Trail 5 followed the stream downhill then turned right as it approached the Coast Fork Willamette River. A very short unmarked path led down to the river bank here.
After visiting the river we returned to Trail 5 and continued toward the arboretum. Before reaching the arboretum we passed a blank signboard at the South Meadow.
We opted not to explore any of the trails in that area this time and stayed on Trail 5. There were a number of birds along this stretch (there had been quite a few all over but most weren’t interested in having their pictures taken).
A few late bloomers.
A post announced the boundary of the arboretum.
We decided that prior to taking any other trail we needed to make a pit stop at the restrooms so we stuck to Trail 5 aka Quarry Road on the arboretum map until we passed an old barn.
We veered left onto the Riverbank Trail here and followed it to the restrooms.
After the pit stop we headed back following Meadow Road past a pavilion back to the barn.
Near the barn we stayed on Meadow Road following a pointer for the Wetlands Exhibit.
We continued to follow pointers for the Wetlands Exhibit which led us to the unique exhibit.
There was quite a bit of information present in interactive displays. There was also a wolf spider with a sense of irony hanging out on one of the signs.
After checking out the exhibit we returned to the Water Garden Trails and followed them to the Vern Adkinson Bridge.
We crossed the bridge then promptly cross Quarry Road and headed uphill on the Jette Trail.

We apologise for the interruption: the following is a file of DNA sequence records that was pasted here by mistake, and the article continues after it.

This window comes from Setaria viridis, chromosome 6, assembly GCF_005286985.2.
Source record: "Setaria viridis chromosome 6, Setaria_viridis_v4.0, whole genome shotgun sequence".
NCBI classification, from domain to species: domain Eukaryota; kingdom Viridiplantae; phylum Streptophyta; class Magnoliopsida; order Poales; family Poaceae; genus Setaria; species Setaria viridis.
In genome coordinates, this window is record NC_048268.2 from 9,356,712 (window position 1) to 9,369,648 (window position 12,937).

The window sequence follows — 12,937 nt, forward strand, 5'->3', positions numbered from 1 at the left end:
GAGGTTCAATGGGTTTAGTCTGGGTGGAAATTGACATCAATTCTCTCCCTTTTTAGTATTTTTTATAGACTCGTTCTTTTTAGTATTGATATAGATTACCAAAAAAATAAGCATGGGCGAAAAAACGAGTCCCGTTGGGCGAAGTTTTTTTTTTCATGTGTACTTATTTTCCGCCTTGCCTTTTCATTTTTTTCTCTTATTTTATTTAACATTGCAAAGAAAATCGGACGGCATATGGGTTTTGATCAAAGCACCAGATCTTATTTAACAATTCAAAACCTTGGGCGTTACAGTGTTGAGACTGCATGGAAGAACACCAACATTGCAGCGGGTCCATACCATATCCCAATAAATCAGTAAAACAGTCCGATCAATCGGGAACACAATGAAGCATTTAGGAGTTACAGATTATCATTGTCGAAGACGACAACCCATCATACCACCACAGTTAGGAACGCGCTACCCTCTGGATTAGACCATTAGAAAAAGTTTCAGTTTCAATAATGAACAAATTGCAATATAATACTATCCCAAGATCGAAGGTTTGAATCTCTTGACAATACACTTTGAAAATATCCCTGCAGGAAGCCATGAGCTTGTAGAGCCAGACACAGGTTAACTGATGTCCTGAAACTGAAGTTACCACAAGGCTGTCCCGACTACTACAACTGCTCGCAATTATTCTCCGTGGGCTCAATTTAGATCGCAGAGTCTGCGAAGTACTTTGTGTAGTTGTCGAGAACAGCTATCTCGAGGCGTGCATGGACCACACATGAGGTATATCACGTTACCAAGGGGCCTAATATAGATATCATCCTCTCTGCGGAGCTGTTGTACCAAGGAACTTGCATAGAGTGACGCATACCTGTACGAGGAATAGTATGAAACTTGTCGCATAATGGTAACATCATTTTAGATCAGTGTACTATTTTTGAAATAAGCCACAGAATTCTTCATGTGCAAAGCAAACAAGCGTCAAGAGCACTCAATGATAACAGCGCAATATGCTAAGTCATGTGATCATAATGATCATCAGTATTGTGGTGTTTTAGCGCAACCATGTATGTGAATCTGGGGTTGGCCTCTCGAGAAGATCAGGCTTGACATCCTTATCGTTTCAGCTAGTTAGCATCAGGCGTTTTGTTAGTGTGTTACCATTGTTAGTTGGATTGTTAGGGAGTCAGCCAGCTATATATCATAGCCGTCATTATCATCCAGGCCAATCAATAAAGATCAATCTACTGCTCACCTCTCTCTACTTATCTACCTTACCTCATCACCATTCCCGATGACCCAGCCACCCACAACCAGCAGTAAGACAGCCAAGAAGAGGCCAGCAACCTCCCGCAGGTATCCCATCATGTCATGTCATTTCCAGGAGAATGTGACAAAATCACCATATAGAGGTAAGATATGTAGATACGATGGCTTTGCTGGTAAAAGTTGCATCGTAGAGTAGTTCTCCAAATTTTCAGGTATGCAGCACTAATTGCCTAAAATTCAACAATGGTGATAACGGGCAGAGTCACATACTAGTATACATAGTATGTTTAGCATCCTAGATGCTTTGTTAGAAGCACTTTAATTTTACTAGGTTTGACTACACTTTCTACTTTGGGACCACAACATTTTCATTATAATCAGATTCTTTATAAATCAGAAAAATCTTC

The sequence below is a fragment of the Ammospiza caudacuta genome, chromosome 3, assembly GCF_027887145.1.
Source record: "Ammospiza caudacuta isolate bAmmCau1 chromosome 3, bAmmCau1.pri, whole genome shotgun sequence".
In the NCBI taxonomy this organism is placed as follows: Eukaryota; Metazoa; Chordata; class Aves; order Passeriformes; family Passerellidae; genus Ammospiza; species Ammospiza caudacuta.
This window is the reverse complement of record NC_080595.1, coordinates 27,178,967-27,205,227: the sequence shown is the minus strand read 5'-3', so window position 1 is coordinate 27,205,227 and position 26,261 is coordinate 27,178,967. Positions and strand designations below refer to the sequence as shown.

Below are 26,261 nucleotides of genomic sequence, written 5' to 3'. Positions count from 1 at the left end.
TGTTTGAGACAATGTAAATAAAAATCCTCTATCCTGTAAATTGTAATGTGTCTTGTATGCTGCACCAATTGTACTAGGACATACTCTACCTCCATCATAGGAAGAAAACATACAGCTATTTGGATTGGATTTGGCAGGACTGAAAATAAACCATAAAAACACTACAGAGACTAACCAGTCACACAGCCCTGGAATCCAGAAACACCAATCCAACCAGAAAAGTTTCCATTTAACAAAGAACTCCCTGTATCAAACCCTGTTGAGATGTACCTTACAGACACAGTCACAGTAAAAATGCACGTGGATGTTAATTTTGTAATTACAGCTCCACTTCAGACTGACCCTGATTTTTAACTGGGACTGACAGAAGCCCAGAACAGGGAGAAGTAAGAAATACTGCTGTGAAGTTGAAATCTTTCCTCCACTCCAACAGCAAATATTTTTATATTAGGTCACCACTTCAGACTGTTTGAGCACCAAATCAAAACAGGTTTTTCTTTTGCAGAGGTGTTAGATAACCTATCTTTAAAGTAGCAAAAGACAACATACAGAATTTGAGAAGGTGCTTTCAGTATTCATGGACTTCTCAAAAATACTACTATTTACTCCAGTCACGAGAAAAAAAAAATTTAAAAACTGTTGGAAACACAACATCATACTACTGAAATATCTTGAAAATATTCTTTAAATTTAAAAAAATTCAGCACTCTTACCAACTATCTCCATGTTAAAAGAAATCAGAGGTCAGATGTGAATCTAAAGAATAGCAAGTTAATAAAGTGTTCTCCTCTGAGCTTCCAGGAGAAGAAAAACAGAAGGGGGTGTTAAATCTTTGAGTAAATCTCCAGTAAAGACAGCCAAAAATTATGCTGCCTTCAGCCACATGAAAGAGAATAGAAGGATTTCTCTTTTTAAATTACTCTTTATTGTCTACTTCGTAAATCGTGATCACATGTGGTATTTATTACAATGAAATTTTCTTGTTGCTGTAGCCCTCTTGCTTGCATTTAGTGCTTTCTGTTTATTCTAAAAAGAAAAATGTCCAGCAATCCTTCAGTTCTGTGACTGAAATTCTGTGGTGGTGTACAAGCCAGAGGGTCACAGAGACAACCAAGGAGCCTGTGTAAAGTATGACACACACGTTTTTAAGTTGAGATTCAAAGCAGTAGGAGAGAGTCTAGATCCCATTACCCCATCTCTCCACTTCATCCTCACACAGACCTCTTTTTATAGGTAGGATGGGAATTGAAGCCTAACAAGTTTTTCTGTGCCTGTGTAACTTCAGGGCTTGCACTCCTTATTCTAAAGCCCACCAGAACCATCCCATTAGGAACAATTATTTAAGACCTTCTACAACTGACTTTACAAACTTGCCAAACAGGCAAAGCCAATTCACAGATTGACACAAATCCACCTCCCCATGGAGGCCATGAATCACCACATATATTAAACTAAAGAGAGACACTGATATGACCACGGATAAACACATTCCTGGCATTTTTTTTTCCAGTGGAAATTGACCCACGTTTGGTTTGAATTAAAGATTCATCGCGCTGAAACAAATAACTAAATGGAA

The Jette Trail climbed uphill passing the Cedar Trail (We decided to save the Incense Cedar Exhibit for another visit.) and some memorials.
Cedar Trail to the left.
We detoured left 100′ on the Buford Trail to check out the interactive Oak Woodlands Exhibit.
This was a really neat exhibit and would be great for kids. After playing around with the exhibit we continued on the Lower Plateau Trail.
We paused briefly to locate the source of the sound of knocking on a nearby tree. It was a partially visible pileated woodpecker.
Mount Pisgah from the Lower Plateau Trail.
We turned left when we reached a post for the Zig Zag Trail which did just that as it headed downhill.
This trail brought us down near the pavillion. They were setting up for a wedding there so we stayed right on the Creek Trails which led through a picnic area to the arboretum entrance near our car.
The route had worked out well coming in at 10.5 miles and taking just over 4 hours and 45 minutes leaving us nearly an hour to change and drive the 15 minutes to the restaurant in Eugene. The route also managed to incorporate at least part of each trail numbered 1-7 albeit only very briefly on Trail 6. (We
ran walked up this trail during the Frozen Trail Fest so we’d seen enough of that one.)
With the numerous trails and loop options available the Mount Pisgah area offers a lot of options and the exhibits in the arboretum make it a good place to bring the kiddos. Happy Trails!
Flickr: Mount Pisgah